Friday, February 25, 2005

Dr. Livingstone, I presume? =CHOMP!=

Dr. Livingstone recounted his encounter with the wrong end of a lion in Africa in 1844 (from Travels and Researches in South Africa by Dr. David Livingstone):
Starting, and looking half round, I saw the lion just in the act of springing upon me. I was upon a little height; he caught my shoulder as he sprang, and we both came to the ground below together. Growling horribly close to my ear, he shook me as a terrier dog does a rat.


A horrific run-in as one would imagine. Jaws clamped on flesh, shaken 'like a Polaroid picture,' one imagines what unspeakable pain the good doctor must have felt. A lion's jaws can generate up to 950 pounds of pressure per square inch, and at the point of those carnivore teeth, the pain must have been excruciating. Couple that with the lion's box-cutter claws, 5 on each front paw, it'd be like being crammed into a wood-chipper, right?

Not quite. Dr. Livingstone continues:
The shock produced a stupor similar to that which seems to be felt by a mouse after the first shake of the cat. It caused a sort of dreaminess, in which there was no sense of pain nor feeling of terror, though quite conscious of all that was happening. It was like what patients partially under the influence of chloroform describe, who see all the operation, but feel not the knife. This singular condition was not the result of any mental process. The shake annihilated fear, and allowed no sense of horror in looking round at the beast. This peculiar state is probably produced in all animals killed by the carnivora; and if so, is a merciful provision by our benevolent Creator for lessening the pain of death.


Dr. Livingstone, devout man that he is, attributed this almost blissful near-death state to the Creator's design. And it is quite comforting. On the Discovery channel and the National Geographic channel, you see footage after footage of lions, leopards, and cheetah running down prey, hooking them with claws, and clamping their vise-like jaws on the poor creature's windpipe, throttling it. One imagines what horrors the poor creature feels as 900 pounds of pressure crush the life out of it. Hyenas and African Wild Dogs don't even bother to strangle their prey first. They disembowel it, fastening their claws on the prey's belly and groin and pulling and yanking til the animal is brought down, then proceeds to eat while the prey is still alive and fully conscious while its innards are being devoured, til it succumbs later to massive bleeding and damage to its vitals. Dr. Livingstone's account is a consolation, albeit small, that the prey animal feels no pain. In fact, it is quite possible that the animal finds the ordeal blissful; an out-of-body experience that frees it from all worries and pains of staying alive in an earth-bound existence.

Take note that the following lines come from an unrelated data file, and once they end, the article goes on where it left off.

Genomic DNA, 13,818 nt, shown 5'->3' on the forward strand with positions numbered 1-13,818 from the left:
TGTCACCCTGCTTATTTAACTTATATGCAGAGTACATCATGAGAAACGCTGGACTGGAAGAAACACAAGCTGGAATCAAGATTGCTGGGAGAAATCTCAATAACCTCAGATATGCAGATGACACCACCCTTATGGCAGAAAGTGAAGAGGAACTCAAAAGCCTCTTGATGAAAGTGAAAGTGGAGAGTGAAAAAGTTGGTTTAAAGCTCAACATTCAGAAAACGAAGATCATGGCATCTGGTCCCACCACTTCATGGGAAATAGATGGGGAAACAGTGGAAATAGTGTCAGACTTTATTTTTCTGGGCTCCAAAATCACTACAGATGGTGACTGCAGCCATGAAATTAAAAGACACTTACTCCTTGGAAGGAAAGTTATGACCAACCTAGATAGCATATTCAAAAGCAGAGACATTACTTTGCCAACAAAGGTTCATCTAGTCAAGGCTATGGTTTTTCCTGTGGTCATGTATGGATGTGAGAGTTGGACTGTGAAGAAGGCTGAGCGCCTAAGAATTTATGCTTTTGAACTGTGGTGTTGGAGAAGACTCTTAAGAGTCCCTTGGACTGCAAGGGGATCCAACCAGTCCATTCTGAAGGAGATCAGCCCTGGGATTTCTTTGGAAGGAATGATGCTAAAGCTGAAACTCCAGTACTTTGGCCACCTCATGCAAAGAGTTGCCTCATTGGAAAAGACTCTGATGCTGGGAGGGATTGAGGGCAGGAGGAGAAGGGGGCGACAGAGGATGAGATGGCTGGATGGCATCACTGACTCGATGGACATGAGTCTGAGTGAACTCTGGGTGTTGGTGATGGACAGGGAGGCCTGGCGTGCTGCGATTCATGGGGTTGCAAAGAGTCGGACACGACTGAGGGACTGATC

Which brings us to pain. Pain is good. Pain tells you youre not going anywhere. Pain tells you youll survive. Whenever you can still feel pain--any pain--it means youll live. Love-hurts may be the most painful hurts of all but try welcoming it. Try feeling it in all its, for want of a better term, glory, and youll find yourself strangely alive. Being able to feel something so deeply is a gift. Maybe Agent Smith was right. Humans as a species are defined by misery. Or maybe he got it half right. I think humans are defined by their ability to rise above misery. To plod on even on the faintest of hopes. Not rising above misery only makes one sub-human.

Not feeling misery, not feeling pain, at all, is not a good sign. It means that soon youll be dead. And there are different kinds of dead, the worst of which is being dead while still alive.

3 comments:

grifter said...

as they say, you've never truly lived till you experience near-death (or how close that could ever be).

Time Bandit said...

cool! jego has a blog na rin. dapat sila kaye din ;)

Jego said...

Meron si Kaye. Ayaw niyang i-share. Kulitin nyo.